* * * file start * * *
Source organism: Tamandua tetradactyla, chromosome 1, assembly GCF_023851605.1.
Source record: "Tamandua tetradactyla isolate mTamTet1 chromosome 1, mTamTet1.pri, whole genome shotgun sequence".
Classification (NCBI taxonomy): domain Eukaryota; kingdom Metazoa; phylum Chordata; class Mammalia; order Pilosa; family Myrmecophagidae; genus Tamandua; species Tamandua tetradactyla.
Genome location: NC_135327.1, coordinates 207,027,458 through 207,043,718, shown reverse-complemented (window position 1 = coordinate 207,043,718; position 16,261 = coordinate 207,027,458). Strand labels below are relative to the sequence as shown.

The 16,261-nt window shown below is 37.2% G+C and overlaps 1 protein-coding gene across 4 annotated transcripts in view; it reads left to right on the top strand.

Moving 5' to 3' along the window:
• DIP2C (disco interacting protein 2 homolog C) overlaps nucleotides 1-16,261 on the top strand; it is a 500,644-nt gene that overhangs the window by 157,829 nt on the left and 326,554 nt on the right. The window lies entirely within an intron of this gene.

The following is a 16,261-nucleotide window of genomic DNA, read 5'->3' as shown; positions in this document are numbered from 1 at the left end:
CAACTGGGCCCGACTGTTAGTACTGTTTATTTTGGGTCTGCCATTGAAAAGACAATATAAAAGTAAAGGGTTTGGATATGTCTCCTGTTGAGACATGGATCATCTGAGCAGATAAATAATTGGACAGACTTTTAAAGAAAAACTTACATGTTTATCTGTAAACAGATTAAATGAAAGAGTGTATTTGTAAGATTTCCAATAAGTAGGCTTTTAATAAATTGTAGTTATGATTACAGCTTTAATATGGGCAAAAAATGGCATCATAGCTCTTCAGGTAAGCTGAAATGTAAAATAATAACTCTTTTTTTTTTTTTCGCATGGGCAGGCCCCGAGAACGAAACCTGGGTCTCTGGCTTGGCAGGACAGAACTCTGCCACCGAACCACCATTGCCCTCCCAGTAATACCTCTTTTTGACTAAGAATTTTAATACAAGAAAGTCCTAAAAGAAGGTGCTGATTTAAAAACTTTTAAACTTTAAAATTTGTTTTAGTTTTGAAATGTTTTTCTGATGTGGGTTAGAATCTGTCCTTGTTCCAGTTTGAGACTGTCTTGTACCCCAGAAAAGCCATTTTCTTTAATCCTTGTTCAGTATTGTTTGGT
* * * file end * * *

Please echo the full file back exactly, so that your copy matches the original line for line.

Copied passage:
Source organism: Tamandua tetradactyla, chromosome 1, assembly GCF_023851605.1.
Source record: "Tamandua tetradactyla isolate mTamTet1 chromosome 1, mTamTet1.pri, whole genome shotgun sequence".
Classification (NCBI taxonomy): domain Eukaryota; kingdom Metazoa; phylum Chordata; class Mammalia; order Pilosa; family Myrmecophagidae; genus Tamandua; species Tamandua tetradactyla.
Genome location: NC_135327.1, coordinates 207,027,458 through 207,043,718, shown reverse-complemented (window position 1 = coordinate 207,043,718; position 16,261 = coordinate 207,027,458). Strand labels below are relative to the sequence as shown.

The 16,261-nt window shown below is 37.2% G+C and overlaps 1 protein-coding gene across 4 annotated transcripts in view; it reads left to right on the top strand.

Moving 5' to 3' along the window:
• DIP2C (disco interacting protein 2 homolog C) overlaps nucleotides 1-16,261 on the top strand; it is a 500,644-nt gene that overhangs the window by 157,829 nt on the left and 326,554 nt on the right. The window lies entirely within an intron of this gene.

The following is a 16,261-nucleotide window of genomic DNA, read 5'->3' as shown; positions in this document are numbered from 1 at the left end:
CAACTGGGCCCGACTGTTAGTACTGTTTATTTTGGGTCTGCCATTGAAAAGACAATATAAAAGTAAAGGGTTTGGATATGTCTCCTGTTGAGACATGGATCATCTGAGCAGATAAATAATTGGACAGACTTTTAAAGAAAAACTTACATGTTTATCTGTAAACAGATTAAATGAAAGAGTGTATTTGTAAGATTTCCAATAAGTAGGCTTTTAATAAATTGTAGTTATGATTACAGCTTTAATATGGGCAAAAAATGGCATCATAGCTCTTCAGGTAAGCTGAAATGTAAAATAATAACTCTTTTTTTTTTTTTCGCATGGGCAGGCCCCGAGAACGAAACCTGGGTCTCTGGCTTGGCAGGACAGAACTCTGCCACCGAACCACCATTGCCCTCCCAGTAATACCTCTTTTTGACTAAGAATTTTAATACAAGAAAGTCCTAAAAGAAGGTGCTGATTTAAAAACTTTTAAACTTTAAAATTTGTTTTAGTTTTGAAATGTTTTTCTGATGTGGGTTAGAATCTGTCCTTGTTCCAGTTTGAGACTGTCTTGTACCCCAGAAAAGCCATTTTCTTTAATCCTTGTTCAGTATTGTTTGGT